Blogging takes courage. It requires confidence. It requires you to put your thoughts and ideas out there for everyone to read. It requires that you be open to feedback, open to change, and open to exposing the sometimes messy process of your learning to the world.
I’ve been blogging in earnest for the past three years and I’m constantly learning in the process. I frequently hear from new bloggers (as well as from some experienced ones) that they struggle with being confident. This struggle is often due to a few reasons:
- Bloggers may question if what they have to say has value.
- Bloggers may be afraid of exposing themselves to criticism or negative feedback.
- Bloggers may wonder if they can keep up the commitment to writing regularly.
- Bloggers may question their writing ability.
The truth is, we all struggle with confidence in some aspect of our lives sometimes. This is actually a very healthy emotion. It means you are questioning and reflecting on yourself and your actions. When it becomes unhealthy is when you internalize it and it paralyzes you from taking action.
My source of confidence in blogging comes from the fact that I do it first and foremost for myself. Do I want people to read it? Like it? Absolutely. Blogging for myself doesn’t mean I don’t aim to build an audience or write to them, but if they were to disappear, it still gives me something valuable.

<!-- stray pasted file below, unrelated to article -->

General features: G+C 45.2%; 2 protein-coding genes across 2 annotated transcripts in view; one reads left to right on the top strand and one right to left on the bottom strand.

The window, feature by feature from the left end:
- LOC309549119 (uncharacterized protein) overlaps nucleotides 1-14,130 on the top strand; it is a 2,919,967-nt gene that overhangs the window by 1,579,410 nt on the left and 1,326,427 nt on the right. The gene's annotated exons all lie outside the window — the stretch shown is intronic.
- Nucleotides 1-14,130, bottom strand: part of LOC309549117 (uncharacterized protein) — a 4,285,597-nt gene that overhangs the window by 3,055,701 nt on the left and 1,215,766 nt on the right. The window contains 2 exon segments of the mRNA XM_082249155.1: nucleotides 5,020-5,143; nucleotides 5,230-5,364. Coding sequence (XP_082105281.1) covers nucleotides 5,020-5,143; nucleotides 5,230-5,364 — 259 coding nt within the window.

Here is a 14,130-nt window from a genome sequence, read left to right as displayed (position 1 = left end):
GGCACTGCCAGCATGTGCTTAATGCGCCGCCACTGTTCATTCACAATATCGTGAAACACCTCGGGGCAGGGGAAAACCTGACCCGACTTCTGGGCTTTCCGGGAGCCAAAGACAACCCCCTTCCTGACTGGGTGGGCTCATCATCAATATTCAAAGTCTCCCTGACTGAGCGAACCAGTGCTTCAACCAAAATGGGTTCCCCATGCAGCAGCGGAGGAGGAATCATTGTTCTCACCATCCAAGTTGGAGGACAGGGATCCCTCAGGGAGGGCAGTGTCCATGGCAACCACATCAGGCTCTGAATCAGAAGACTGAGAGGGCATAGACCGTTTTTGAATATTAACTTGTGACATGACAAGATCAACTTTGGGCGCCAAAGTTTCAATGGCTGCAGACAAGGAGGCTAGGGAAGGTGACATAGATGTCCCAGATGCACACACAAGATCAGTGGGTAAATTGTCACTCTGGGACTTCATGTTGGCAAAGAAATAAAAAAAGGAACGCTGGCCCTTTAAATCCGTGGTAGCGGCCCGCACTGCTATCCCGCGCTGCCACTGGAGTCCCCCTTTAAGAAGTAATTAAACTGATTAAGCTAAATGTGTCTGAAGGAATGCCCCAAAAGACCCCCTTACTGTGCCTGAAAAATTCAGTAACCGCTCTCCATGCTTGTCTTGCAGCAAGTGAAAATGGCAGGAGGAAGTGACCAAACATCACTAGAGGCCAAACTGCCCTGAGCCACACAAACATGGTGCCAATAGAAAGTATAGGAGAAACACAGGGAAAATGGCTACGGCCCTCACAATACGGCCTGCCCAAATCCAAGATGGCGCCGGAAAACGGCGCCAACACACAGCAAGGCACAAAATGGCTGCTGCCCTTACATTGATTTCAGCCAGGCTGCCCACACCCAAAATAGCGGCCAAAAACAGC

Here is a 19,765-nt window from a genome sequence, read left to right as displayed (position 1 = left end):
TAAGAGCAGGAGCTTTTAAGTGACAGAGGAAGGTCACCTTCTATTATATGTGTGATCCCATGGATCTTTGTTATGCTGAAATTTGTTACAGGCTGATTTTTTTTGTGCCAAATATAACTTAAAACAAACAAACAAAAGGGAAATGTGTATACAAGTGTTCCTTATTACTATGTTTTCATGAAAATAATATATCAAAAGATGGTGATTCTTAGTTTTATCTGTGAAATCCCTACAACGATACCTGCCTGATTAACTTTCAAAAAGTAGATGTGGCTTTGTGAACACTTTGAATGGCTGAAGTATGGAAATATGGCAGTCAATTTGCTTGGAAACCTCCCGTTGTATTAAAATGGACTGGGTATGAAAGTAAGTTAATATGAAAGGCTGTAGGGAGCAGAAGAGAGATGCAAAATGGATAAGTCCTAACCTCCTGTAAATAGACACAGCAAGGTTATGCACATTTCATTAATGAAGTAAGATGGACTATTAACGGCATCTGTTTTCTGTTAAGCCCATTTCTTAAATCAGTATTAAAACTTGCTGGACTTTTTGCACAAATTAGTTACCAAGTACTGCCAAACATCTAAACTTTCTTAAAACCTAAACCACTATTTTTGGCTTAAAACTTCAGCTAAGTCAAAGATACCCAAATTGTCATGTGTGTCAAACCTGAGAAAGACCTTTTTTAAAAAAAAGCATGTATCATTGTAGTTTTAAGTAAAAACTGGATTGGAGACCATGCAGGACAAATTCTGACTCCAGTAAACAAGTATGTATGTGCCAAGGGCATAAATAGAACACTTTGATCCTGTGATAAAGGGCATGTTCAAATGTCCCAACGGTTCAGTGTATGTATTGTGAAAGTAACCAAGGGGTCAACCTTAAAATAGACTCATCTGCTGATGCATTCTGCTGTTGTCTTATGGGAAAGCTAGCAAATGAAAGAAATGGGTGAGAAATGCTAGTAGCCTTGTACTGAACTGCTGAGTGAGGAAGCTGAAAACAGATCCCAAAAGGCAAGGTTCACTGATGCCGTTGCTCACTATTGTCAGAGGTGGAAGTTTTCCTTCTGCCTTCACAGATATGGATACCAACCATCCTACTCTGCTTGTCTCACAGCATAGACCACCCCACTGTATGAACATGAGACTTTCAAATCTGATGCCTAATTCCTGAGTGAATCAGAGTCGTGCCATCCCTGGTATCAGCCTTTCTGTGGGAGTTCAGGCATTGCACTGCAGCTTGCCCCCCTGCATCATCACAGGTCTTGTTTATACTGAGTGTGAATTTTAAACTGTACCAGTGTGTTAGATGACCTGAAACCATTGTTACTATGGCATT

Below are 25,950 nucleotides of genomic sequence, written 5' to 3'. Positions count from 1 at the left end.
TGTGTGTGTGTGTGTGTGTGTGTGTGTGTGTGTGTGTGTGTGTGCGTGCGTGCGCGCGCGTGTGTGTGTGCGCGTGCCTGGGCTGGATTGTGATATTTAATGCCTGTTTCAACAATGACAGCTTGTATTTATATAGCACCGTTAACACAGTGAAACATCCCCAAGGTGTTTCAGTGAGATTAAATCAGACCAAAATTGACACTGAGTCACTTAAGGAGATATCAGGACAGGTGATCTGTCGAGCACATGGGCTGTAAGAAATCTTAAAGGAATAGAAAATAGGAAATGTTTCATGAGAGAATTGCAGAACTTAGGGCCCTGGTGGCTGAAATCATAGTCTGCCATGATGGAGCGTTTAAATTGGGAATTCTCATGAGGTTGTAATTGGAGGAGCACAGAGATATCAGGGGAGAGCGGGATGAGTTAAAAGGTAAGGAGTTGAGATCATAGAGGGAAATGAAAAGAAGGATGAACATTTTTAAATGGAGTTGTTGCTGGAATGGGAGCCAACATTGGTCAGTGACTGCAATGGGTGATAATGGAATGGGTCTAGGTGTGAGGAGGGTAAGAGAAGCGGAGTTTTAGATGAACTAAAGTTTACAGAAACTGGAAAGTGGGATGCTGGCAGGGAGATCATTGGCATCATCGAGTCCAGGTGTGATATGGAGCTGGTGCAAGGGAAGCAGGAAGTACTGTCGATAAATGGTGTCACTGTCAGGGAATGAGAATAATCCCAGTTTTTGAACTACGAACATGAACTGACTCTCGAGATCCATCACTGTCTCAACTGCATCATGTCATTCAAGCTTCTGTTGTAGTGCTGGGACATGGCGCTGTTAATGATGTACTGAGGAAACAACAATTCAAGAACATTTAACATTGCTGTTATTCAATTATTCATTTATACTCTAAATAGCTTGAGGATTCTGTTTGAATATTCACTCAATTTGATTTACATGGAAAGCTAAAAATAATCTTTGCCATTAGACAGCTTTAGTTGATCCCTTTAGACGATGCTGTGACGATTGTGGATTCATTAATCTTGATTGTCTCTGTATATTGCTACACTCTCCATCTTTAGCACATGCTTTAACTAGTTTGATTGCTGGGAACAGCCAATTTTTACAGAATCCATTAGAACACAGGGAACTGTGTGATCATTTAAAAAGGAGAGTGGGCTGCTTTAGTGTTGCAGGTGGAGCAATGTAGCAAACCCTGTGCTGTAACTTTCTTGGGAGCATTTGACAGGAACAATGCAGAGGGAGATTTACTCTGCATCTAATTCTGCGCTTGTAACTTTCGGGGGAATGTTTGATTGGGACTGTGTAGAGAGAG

I try not to get “caught up in the stats” or “hits” my blog receives. Instead, I try to focus on the connections it enables. Blogging has introduced me to new friends and colleagues that have opened doors to me. This is what matters most. As these experiences compound over time, so does your confidence.
Do I receive negative feedback on occasion? Yes. I have. I have even discovered individuals discussing one on my posts critically online without engaging me in conversation. I’ve learned over time that the best way to handle this feedback is to be open to receiving it. If I run across someone discussing my work, I’ll engage with them. Sometimes it freaks them out a bit a first, but it almost always ends in a place that is more constructive. (That’s not to say you won’t find an occasional crazy every now and then. This is the internet after all. You just have to take it and move on.)
The best mantra to repeat to yourself is “just do it.” Roll with it. Learn with it. Don’t over-analyze it. The truth of the matter is that however many people may read your blog, it’s likely that you’re still a small fish in a very large pond. Don’t diminish your contributions, but don’t over-inflate them either.
Write when you want to. Write when you’re moved to. Don’t force it. You’ve got this.
Mark Schaefer uploaded this EXCELLENTLY designed slide deck to SlideShare that gives you 5 tips for being a more confident blogger. Great advice! Take a look: